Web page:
Toyota will need to take a $1.1 billion charge against earnings in the next quarter to cover the costs.

The $16.4  Million USD fine paid to the US Government is dwarfed by this latest cost to the company.

If an organization needs to measure the cost of poor customer satisfaction, Toyota is the poster child of how it can impact the bottom line directly.


Pool Noodle

Pool Noodle

I am currently in South Florida and it is the start of the Christmas holiday season. Kids are out of school and families are getting together in South Florida or just coming for a vacation in the sun.

We all know that the Christmas season is one of the busiest shopping times of the year. Often, retailers make their whole year’s profit in the last few weeks of the year. So it is key for them to have the right ‘merchandise’ in the stores.

I went looking for a noodle. If you don’t know what a noodle is, then look at the picture with this blog post. It is used in a swimming pool to help people float. Kids and adults alike love them.

It is almost impossible to find this item in local stores, such as grocery stores, dollar stores, pharmacies and department stores such as Target. I asked several sales clerks in the stores I visited and was told that they don’t stock them at this time of year. When I asked why, they said because their head office only sent Christmas items.

I persisted: “This is the time when families are coming to Florida for 2 weeks, during Christmas break. It doesn’t make sense not to carry items that would be needed at this time of the year.”  The sales clerk told me I was probably the 100th person to ask for this item in the past few days. He said that the ordering sheet from the store did NOT include the option to order swimming noodles, so the front line store manager had no option to satisfy his or her customers.

The front line people in the store know what your customers want. Do you ask them?  How can someone in the supply management chain of so many stores ignore the input of the local sales clerks and their managers?

If your organization does not have a feedback loop from the front line staff to those who make marketing, purchasing and support plans, then you are missing out valuable information needed to keep your customers satisfied and provide additional revenue as well.

Having the right product mix, at the right time for customers and their extended families is a key not only to customer satisfaction but customer loyalty as well.

P.S. I did find a noodle at a pool supply store!

Many large organizations have a complaint system in addition to a customer service organization. It is designed to handle the situations where the customer is dissatisfied with the service he received and wants to take the problem to a higher level of management.

The complaint department’s responsibility is to listen carefully to the customer’s service complaint, resolve it or explain why it cannot be resolved in a way that leaves the customer ‘less dissatisfied’.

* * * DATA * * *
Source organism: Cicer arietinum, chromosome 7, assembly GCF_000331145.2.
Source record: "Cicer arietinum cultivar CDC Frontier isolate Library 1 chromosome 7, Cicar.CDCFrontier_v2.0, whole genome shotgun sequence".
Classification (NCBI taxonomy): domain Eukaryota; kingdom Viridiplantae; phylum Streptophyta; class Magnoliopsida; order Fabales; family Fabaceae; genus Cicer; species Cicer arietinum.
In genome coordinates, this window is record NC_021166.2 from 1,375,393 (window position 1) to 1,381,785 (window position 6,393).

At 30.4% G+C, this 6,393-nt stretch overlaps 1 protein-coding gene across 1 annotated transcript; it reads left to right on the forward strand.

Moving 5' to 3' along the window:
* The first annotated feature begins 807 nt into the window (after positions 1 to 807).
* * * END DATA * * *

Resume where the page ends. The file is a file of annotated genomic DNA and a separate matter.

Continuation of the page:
A closed complaint does not mean the customer is satisfied, even if the customer’s request was granted.

Here’s an example.

My son drives a Honda Civic.  Just before my son’s 3 year warranty was about to expire, he took his car in to a dealer to fix an intermittent noise coming from the door when the radio played. The dealer  repaired it but after my son took the car home, the noise reappeared.

A second visit to the dealer with the same complaint resulted in the dealer opening up the door panel, revealing that the speaker connections within the door were corroding. The dealer recommended replacing the speaker. They refused to cover the speaker replacement under warranty, even though the original problem was reported during the warranty period. My son questioned why the dealer did not notice the corroding speaker connections when they did the first repair, that was under warranty. He did not agree to the extra charge and took the car back with the problem unresolved.

My son sent a letter to Honda’s head office to complain about the dealership and the disagreement with the service department. He asked to have the speaker replaced under warranty.

Honda spoke with my son and agreed to the request, as a customer accommodation.

After the speaker was replaced under warranty, the noise in the door reappeared. So now, it appeared that the corroded speaker connections were not the problem.

My son brought the car back in to the dealership and they made another adjustment to the door panel and accessories, which appeared to fix the problem. But they would not cover the repair work under the warranty and my son was forced to pay for the third repair.

He escalated to the complaint department in Honda, again, to the same person who provided him with the first ‘accommodation’ but was told he would have to pay for this repair. My son was very angry and threatened to take his story about Honda to a consumer advocate that writes for the local newspaper and publicize his dissatisfaction with Honda through social media.

He also checked with  the owner of  dealership (of another brand of automobile) to see if his expectation was reasonable: that a problem identified during warranty should be fixed under warranty, even if it takes several repair attempts to fix it. The dealership owner confirmed that, normally, a dealer would honor the warranty until the problem is fixed.